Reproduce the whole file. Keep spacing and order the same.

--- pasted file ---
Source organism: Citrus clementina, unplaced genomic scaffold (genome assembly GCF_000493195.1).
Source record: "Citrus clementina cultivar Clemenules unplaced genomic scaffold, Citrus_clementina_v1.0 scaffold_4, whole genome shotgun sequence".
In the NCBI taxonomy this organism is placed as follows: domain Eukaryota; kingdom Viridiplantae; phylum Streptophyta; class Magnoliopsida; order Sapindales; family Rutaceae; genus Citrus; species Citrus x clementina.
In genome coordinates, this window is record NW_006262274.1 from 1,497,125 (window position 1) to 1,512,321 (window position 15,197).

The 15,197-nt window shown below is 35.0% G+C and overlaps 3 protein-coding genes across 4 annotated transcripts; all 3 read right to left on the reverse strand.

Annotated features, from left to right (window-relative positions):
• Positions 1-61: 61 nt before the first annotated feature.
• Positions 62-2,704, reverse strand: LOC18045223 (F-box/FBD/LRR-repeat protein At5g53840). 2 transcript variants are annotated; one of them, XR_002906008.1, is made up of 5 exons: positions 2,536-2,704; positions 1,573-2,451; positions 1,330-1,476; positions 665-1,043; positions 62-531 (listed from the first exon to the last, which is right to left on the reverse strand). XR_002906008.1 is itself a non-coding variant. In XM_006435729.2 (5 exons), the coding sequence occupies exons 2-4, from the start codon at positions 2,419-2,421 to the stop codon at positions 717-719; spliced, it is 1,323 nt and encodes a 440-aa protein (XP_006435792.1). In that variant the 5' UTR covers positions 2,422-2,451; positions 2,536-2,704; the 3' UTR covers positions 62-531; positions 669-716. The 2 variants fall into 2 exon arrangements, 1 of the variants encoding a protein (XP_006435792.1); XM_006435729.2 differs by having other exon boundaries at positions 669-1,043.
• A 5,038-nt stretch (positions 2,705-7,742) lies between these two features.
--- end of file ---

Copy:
Source organism: Citrus clementina, unplaced genomic scaffold (genome assembly GCF_000493195.1).
Source record: "Citrus clementina cultivar Clemenules unplaced genomic scaffold, Citrus_clementina_v1.0 scaffold_4, whole genome shotgun sequence".
In the NCBI taxonomy this organism is placed as follows: domain Eukaryota; kingdom Viridiplantae; phylum Streptophyta; class Magnoliopsida; order Sapindales; family Rutaceae; genus Citrus; species Citrus x clementina.
In genome coordinates, this window is record NW_006262274.1 from 1,497,125 (window position 1) to 1,512,321 (window position 15,197).

The 15,197-nt window shown below is 35.0% G+C and overlaps 3 protein-coding genes across 4 annotated transcripts; all 3 read right to left on the reverse strand.

Annotated features, from left to right (window-relative positions):
• Positions 1-61: 61 nt before the first annotated feature.
• Positions 62-2,704, reverse strand: LOC18045223 (F-box/FBD/LRR-repeat protein At5g53840). 2 transcript variants are annotated; one of them, XR_002906008.1, is made up of 5 exons: positions 2,536-2,704; positions 1,573-2,451; positions 1,330-1,476; positions 665-1,043; positions 62-531 (listed from the first exon to the last, which is right to left on the reverse strand). XR_002906008.1 is itself a non-coding variant. In XM_006435729.2 (5 exons), the coding sequence occupies exons 2-4, from the start codon at positions 2,419-2,421 to the stop codon at positions 717-719; spliced, it is 1,323 nt and encodes a 440-aa protein (XP_006435792.1). In that variant the 5' UTR covers positions 2,422-2,451; positions 2,536-2,704; the 3' UTR covers positions 62-531; positions 669-716. The 2 variants fall into 2 exon arrangements, 1 of the variants encoding a protein (XP_006435792.1); XM_006435729.2 differs by having other exon boundaries at positions 669-1,043.
• A 5,038-nt stretch (positions 2,705-7,742) lies between these two features.